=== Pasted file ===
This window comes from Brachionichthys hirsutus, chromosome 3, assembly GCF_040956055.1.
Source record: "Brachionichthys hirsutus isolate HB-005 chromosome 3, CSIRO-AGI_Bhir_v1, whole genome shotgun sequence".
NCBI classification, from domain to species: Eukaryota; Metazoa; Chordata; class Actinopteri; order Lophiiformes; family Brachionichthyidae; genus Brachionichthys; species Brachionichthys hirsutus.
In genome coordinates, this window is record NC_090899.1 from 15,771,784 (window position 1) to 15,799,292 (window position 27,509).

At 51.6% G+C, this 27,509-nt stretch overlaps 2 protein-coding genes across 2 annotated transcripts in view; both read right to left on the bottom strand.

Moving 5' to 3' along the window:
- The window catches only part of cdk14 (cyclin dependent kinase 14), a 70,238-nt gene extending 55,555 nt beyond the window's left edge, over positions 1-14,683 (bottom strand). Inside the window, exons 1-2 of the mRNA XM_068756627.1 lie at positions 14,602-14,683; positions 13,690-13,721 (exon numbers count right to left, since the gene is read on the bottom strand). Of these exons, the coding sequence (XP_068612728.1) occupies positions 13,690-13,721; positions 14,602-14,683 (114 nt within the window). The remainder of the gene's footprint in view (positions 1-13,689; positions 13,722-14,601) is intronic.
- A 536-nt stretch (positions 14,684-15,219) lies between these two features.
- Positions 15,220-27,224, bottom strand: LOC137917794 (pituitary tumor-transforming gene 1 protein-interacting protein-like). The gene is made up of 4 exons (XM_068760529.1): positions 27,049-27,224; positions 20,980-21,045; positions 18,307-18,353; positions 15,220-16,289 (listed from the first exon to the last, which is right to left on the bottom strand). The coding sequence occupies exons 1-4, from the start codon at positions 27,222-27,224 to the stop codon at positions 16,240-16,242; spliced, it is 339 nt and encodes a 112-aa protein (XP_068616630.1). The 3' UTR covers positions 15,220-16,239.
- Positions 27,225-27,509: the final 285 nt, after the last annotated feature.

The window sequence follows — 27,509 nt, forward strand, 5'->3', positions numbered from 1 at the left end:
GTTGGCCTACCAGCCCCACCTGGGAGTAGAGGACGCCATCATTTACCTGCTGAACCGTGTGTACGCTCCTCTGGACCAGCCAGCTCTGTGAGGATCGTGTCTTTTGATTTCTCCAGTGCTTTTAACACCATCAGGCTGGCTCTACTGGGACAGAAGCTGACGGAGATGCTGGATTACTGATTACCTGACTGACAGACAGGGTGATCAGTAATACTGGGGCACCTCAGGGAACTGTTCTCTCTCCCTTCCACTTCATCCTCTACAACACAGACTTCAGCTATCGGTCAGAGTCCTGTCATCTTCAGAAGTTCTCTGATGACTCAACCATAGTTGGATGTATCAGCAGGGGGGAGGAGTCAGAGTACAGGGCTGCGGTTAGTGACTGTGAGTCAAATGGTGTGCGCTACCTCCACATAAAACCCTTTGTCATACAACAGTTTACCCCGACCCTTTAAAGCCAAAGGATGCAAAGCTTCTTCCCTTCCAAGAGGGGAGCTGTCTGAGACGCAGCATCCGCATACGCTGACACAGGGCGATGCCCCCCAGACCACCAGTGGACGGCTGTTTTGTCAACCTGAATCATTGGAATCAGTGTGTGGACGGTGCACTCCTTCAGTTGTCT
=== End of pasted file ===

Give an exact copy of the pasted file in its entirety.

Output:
This window comes from Brachionichthys hirsutus, chromosome 3, assembly GCF_040956055.1.
Source record: "Brachionichthys hirsutus isolate HB-005 chromosome 3, CSIRO-AGI_Bhir_v1, whole genome shotgun sequence".
NCBI classification, from domain to species: Eukaryota; Metazoa; Chordata; class Actinopteri; order Lophiiformes; family Brachionichthyidae; genus Brachionichthys; species Brachionichthys hirsutus.
In genome coordinates, this window is record NC_090899.1 from 15,771,784 (window position 1) to 15,799,292 (window position 27,509).

At 51.6% G+C, this 27,509-nt stretch overlaps 2 protein-coding genes across 2 annotated transcripts in view; both read right to left on the bottom strand.

Moving 5' to 3' along the window:
- The window catches only part of cdk14 (cyclin dependent kinase 14), a 70,238-nt gene extending 55,555 nt beyond the window's left edge, over positions 1-14,683 (bottom strand). Inside the window, exons 1-2 of the mRNA XM_068756627.1 lie at positions 14,602-14,683; positions 13,690-13,721 (exon numbers count right to left, since the gene is read on the bottom strand). Of these exons, the coding sequence (XP_068612728.1) occupies positions 13,690-13,721; positions 14,602-14,683 (114 nt within the window). The remainder of the gene's footprint in view (positions 1-13,689; positions 13,722-14,601) is intronic.
- A 536-nt stretch (positions 14,684-15,219) lies between these two features.
- Positions 15,220-27,224, bottom strand: LOC137917794 (pituitary tumor-transforming gene 1 protein-interacting protein-like). The gene is made up of 4 exons (XM_068760529.1): positions 27,049-27,224; positions 20,980-21,045; positions 18,307-18,353; positions 15,220-16,289 (listed from the first exon to the last, which is right to left on the bottom strand). The coding sequence occupies exons 1-4, from the start codon at positions 27,222-27,224 to the stop codon at positions 16,240-16,242; spliced, it is 339 nt and encodes a 112-aa protein (XP_068616630.1). The 3' UTR covers positions 15,220-16,239.
- Positions 27,225-27,509: the final 285 nt, after the last annotated feature.

The window sequence follows — 27,509 nt, forward strand, 5'->3', positions numbered from 1 at the left end:
GTTGGCCTACCAGCCCCACCTGGGAGTAGAGGACGCCATCATTTACCTGCTGAACCGTGTGTACGCTCCTCTGGACCAGCCAGCTCTGTGAGGATCGTGTCTTTTGATTTCTCCAGTGCTTTTAACACCATCAGGCTGGCTCTACTGGGACAGAAGCTGACGGAGATGCTGGATTACTGATTACCTGACTGACAGACAGGGTGATCAGTAATACTGGGGCACCTCAGGGAACTGTTCTCTCTCCCTTCCACTTCATCCTCTACAACACAGACTTCAGCTATCGGTCAGAGTCCTGTCATCTTCAGAAGTTCTCTGATGACTCAACCATAGTTGGATGTATCAGCAGGGGGGAGGAGTCAGAGTACAGGGCTGCGGTTAGTGACTGTGAGTCAAATGGTGTGCGCTACCTCCACATAAAACCCTTTGTCATACAACAGTTTACCCCGACCCTTTAAAGCCAAAGGATGCAAAGCTTCTTCCCTTCCAAGAGGGGAGCTGTCTGAGACGCAGCATCCGCATACGCTGACACAGGGCGATGCCCCCCAGACCACCAGTGGACGGCTGTTTTGTCAACCTGAATCATTGGAATCAGTGTGTGGACGGTGCACTCCTTCAGTTGTCT